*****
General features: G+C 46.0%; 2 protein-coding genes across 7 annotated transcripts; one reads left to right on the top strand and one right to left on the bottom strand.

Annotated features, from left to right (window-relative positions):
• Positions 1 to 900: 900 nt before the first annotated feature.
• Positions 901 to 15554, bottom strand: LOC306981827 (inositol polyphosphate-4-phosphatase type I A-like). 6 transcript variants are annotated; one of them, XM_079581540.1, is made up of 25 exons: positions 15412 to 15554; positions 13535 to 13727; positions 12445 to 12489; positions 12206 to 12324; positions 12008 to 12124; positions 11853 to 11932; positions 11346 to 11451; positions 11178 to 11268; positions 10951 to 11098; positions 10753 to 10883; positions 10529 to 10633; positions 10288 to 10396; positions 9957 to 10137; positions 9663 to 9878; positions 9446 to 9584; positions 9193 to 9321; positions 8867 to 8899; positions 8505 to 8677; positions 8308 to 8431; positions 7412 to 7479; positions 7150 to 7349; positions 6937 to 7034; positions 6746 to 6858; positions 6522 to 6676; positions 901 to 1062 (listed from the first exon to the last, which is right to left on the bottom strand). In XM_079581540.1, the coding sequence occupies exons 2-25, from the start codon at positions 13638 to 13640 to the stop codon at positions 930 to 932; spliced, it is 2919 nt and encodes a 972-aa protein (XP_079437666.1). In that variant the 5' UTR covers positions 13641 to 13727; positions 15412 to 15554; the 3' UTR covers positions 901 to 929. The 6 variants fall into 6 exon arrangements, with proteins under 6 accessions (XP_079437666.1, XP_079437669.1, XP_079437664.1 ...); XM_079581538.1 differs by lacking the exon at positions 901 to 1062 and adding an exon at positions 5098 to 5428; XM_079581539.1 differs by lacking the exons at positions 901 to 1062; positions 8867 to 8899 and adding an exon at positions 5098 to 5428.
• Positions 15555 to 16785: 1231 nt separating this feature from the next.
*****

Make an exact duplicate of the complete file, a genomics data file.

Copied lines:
General features: G+C 46.0%; 2 protein-coding genes across 7 annotated transcripts; one reads left to right on the top strand and one right to left on the bottom strand.

Annotated features, from left to right (window-relative positions):
• Positions 1 to 900: 900 nt before the first annotated feature.
• Positions 901 to 15554, bottom strand: LOC306981827 (inositol polyphosphate-4-phosphatase type I A-like). 6 transcript variants are annotated; one of them, XM_079581540.1, is made up of 25 exons: positions 15412 to 15554; positions 13535 to 13727; positions 12445 to 12489; positions 12206 to 12324; positions 12008 to 12124; positions 11853 to 11932; positions 11346 to 11451; positions 11178 to 11268; positions 10951 to 11098; positions 10753 to 10883; positions 10529 to 10633; positions 10288 to 10396; positions 9957 to 10137; positions 9663 to 9878; positions 9446 to 9584; positions 9193 to 9321; positions 8867 to 8899; positions 8505 to 8677; positions 8308 to 8431; positions 7412 to 7479; positions 7150 to 7349; positions 6937 to 7034; positions 6746 to 6858; positions 6522 to 6676; positions 901 to 1062 (listed from the first exon to the last, which is right to left on the bottom strand). In XM_079581540.1, the coding sequence occupies exons 2-25, from the start codon at positions 13638 to 13640 to the stop codon at positions 930 to 932; spliced, it is 2919 nt and encodes a 972-aa protein (XP_079437666.1). In that variant the 5' UTR covers positions 13641 to 13727; positions 15412 to 15554; the 3' UTR covers positions 901 to 929. The 6 variants fall into 6 exon arrangements, with proteins under 6 accessions (XP_079437666.1, XP_079437669.1, XP_079437664.1 ...); XM_079581538.1 differs by lacking the exon at positions 901 to 1062 and adding an exon at positions 5098 to 5428; XM_079581539.1 differs by lacking the exons at positions 901 to 1062; positions 8867 to 8899 and adding an exon at positions 5098 to 5428.
• Positions 15555 to 16785: 1231 nt separating this feature from the next.